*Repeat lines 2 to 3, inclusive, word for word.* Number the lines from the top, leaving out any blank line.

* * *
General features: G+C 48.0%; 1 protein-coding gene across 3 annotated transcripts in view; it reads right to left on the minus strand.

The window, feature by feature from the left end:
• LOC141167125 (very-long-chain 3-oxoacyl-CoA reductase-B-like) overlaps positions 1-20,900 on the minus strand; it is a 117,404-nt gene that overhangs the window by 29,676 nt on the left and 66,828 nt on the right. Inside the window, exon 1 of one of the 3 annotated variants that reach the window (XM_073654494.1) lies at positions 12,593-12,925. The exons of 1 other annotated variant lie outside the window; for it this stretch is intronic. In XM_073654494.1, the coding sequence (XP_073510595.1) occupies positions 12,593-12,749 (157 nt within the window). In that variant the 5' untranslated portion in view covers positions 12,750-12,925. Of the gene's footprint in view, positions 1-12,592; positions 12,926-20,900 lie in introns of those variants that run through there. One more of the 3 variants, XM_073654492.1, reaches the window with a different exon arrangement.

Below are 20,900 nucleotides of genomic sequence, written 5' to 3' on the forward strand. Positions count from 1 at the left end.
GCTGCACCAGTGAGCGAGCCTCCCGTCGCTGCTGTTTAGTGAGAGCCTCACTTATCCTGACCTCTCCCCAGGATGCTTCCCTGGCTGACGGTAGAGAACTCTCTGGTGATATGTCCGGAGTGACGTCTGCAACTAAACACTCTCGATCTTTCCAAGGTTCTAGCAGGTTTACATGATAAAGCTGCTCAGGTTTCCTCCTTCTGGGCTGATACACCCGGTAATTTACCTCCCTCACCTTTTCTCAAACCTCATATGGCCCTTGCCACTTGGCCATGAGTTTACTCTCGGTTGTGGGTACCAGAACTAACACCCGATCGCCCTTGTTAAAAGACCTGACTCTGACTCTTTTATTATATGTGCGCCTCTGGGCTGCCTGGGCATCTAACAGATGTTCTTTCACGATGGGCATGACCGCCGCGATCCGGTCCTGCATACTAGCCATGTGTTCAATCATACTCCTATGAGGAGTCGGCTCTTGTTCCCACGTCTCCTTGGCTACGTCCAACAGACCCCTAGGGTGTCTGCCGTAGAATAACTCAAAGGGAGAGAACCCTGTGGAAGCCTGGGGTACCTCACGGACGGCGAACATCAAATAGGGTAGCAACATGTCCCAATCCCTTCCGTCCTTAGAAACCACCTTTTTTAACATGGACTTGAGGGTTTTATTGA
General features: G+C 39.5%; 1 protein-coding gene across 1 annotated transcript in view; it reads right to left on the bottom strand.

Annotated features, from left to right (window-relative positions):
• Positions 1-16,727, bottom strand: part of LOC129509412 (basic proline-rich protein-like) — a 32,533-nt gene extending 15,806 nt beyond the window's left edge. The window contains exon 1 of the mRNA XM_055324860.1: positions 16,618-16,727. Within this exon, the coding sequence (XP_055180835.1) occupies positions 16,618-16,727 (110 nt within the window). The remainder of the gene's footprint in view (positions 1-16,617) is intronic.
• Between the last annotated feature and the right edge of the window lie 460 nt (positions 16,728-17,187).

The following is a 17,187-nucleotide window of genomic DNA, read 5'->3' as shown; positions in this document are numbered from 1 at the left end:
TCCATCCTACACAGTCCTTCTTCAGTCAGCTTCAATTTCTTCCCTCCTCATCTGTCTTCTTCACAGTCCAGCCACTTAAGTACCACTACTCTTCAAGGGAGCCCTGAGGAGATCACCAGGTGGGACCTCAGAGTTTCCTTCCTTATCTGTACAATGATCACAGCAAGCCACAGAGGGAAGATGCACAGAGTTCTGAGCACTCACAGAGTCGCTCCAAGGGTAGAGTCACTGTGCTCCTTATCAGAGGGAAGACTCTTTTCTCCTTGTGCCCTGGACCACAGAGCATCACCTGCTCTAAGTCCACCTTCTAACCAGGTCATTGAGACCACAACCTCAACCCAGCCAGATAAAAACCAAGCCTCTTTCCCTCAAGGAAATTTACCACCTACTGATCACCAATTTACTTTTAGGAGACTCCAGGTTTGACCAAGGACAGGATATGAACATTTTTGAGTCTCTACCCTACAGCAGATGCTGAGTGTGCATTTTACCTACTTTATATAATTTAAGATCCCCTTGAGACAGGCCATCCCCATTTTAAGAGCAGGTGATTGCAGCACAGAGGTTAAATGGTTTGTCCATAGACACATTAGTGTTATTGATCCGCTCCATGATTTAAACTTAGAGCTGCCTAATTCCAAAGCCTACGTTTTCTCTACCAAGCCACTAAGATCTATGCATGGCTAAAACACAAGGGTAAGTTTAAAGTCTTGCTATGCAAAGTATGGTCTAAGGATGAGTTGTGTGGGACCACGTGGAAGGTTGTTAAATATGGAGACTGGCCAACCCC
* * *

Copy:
The window, feature by feature from the left end:
• LOC141167125 (very-long-chain 3-oxoacyl-CoA reductase-B-like) overlaps positions 1-20,900 on the minus strand; it is a 117,404-nt gene that overhangs the window by 29,676 nt on the left and 66,828 nt on the right. Inside the window, exon 1 of one of the 3 annotated variants that reach the window (XM_073654494.1) lies at positions 12,593-12,925. The exons of 1 other annotated variant lie outside the window; for it this stretch is intronic. In XM_073654494.1, the coding sequence (XP_073510595.1) occupies positions 12,593-12,749 (157 nt within the window). In that variant the 5' untranslated portion in view covers positions 12,750-12,925. Of the gene's footprint in view, positions 1-12,592; positions 12,926-20,900 lie in introns of those variants that run through there. One more of the 3 variants, XM_073654492.1, reaches the window with a different exon arrangement.